“People who were supportive of our program just kept saying, ‘Look, I don’t know if this kid wants to play at the next level, but she’s certainly deserving and capable of doing so,’” Cagle remembered. “It kind of went from there.”

The line of communication was open on Gray’s end as well.

“The trainer from my club team actually knew Coach Cagle, and he asked me if I would think about Virginia Tech,” Gray said, recalling how much fun her friends were having at the time talking about the schools recruiting them. “I did some research and decided it [playing in college] might be something I would love to do. He got in contact with her and that started the recruiting process.”

Cagle and her staff started to attend some of Gray’s club team games and liked what they saw. Because Gray hadn’t exactly been promoting herself to play at the next level, she wasn’t playing on as high profile of a team as most elite prospects do.

At first, Marika Gray had no plans to play soccer in college, but she’s ended up becoming one of the best Tech players in school history.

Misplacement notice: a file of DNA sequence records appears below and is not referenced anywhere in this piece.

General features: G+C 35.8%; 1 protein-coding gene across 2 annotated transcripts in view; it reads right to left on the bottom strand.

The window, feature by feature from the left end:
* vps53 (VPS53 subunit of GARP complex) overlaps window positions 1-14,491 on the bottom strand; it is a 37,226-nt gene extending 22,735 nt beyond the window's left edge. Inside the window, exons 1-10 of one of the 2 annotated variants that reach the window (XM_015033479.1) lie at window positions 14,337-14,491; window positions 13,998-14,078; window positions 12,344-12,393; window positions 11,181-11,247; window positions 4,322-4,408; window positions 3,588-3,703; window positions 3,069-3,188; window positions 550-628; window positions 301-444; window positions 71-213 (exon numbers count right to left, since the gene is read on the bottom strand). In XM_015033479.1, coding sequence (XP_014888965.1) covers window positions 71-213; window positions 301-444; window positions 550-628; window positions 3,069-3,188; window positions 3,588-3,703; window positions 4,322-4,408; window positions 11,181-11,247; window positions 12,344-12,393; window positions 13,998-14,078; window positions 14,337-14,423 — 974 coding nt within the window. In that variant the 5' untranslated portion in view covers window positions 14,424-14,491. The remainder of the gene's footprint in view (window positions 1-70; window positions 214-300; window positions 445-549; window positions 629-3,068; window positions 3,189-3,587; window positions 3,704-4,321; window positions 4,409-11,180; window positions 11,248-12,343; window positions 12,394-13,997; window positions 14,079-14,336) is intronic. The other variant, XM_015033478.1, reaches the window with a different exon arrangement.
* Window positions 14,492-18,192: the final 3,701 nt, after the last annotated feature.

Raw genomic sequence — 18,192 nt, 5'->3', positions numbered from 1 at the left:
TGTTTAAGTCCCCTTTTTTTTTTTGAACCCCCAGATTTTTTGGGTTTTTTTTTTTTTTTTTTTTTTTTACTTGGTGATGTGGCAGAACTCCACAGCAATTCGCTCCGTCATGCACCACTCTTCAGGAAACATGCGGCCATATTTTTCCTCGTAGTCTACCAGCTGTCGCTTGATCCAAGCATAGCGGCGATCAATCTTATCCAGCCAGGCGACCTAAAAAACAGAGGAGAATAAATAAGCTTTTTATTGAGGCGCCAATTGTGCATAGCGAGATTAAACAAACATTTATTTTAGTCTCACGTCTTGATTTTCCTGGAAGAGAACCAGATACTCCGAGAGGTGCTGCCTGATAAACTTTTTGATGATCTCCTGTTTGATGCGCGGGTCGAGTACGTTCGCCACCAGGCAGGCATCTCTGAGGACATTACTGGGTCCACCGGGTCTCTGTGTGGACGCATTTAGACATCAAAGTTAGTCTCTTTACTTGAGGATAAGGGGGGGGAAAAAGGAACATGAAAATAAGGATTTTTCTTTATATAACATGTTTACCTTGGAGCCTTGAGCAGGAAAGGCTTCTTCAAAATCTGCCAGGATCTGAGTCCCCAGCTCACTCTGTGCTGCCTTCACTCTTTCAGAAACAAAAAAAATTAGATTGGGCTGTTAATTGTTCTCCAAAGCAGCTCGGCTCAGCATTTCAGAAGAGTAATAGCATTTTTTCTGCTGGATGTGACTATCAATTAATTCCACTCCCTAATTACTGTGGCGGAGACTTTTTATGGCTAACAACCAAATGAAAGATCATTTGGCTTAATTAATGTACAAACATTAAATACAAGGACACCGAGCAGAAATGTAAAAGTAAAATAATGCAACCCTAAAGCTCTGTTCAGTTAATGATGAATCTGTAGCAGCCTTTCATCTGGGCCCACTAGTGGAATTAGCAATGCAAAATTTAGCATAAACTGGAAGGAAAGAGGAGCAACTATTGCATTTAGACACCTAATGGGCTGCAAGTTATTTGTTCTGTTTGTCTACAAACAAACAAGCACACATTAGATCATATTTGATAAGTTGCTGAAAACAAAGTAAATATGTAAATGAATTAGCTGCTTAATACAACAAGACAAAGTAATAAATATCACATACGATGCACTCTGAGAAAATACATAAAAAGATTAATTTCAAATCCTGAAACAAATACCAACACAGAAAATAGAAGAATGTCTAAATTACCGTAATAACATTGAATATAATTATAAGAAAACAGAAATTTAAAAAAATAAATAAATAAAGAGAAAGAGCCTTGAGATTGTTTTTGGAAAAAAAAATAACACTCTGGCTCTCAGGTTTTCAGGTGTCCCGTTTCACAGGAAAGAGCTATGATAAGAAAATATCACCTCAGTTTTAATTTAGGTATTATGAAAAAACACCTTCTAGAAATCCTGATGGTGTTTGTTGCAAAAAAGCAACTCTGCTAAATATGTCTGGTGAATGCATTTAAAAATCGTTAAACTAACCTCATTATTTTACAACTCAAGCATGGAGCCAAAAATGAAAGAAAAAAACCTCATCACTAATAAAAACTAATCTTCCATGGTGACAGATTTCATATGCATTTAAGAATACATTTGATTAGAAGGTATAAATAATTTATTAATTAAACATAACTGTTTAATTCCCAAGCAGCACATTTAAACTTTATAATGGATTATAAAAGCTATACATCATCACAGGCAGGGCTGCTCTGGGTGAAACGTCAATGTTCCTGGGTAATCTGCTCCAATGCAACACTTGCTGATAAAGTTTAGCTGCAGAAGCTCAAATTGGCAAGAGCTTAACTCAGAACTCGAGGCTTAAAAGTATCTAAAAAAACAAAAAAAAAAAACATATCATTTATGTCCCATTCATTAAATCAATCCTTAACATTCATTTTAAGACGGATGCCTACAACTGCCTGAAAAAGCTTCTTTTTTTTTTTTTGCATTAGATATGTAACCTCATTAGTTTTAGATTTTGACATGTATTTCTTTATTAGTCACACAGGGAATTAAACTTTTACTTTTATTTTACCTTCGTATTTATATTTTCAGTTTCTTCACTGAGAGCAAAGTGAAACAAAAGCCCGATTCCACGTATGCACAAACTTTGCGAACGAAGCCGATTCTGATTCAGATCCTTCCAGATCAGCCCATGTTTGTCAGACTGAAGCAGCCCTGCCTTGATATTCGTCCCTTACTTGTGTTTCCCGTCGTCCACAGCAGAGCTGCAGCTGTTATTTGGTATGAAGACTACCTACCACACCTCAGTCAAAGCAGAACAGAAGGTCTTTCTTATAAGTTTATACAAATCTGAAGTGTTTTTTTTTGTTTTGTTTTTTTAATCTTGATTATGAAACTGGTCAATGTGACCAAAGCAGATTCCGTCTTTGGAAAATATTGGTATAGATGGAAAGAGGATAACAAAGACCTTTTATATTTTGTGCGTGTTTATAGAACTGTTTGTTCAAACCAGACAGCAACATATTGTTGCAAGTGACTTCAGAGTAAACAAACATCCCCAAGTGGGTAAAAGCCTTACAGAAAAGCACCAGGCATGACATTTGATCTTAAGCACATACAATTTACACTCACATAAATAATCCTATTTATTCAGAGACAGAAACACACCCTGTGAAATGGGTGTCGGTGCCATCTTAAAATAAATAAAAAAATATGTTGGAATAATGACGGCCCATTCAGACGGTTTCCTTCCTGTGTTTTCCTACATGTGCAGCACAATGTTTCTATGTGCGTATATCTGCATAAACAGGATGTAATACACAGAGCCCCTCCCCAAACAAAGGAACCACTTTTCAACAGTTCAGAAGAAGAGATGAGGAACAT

“She wasn’t as heavily recruited as I thought she should have been,” Cagle said back in 2007 at the time of Gray’s collegiate debut. “She was good enough for us to take notice, but her club team wasn’t very good and the entire team filtered through her, which on some days, allowed other teams to focus on shutting her down. Thankfully, it kept her a little bit hidden.”

Cagle was convinced on Gray, but would she be able to convince the future surgeon to fit some soccer in during her spare time? After all, Gray’s dad was always wearing a Virginia Tech hat on the sidelines. Might there be a connection?

“We’re definitely not in the business of begging anybody to come here, so I don’t know if ‘convincing’ would be the right word,” Cagle explained. “But she came to our camp after we were able to see her play, and I just remember sitting underneath a tree with her talking about her future and the future of our program. We talked about how she could grow as a player just like our program could grow.”

Luckily for the Hokies, Gray’s father wore that hat because Valencia had chosen Virginia Tech herself during her college search. Marika was on all of the family trips to visit Blacksburg, so she was sold on the school before cleats and shin guards were ever mentioned.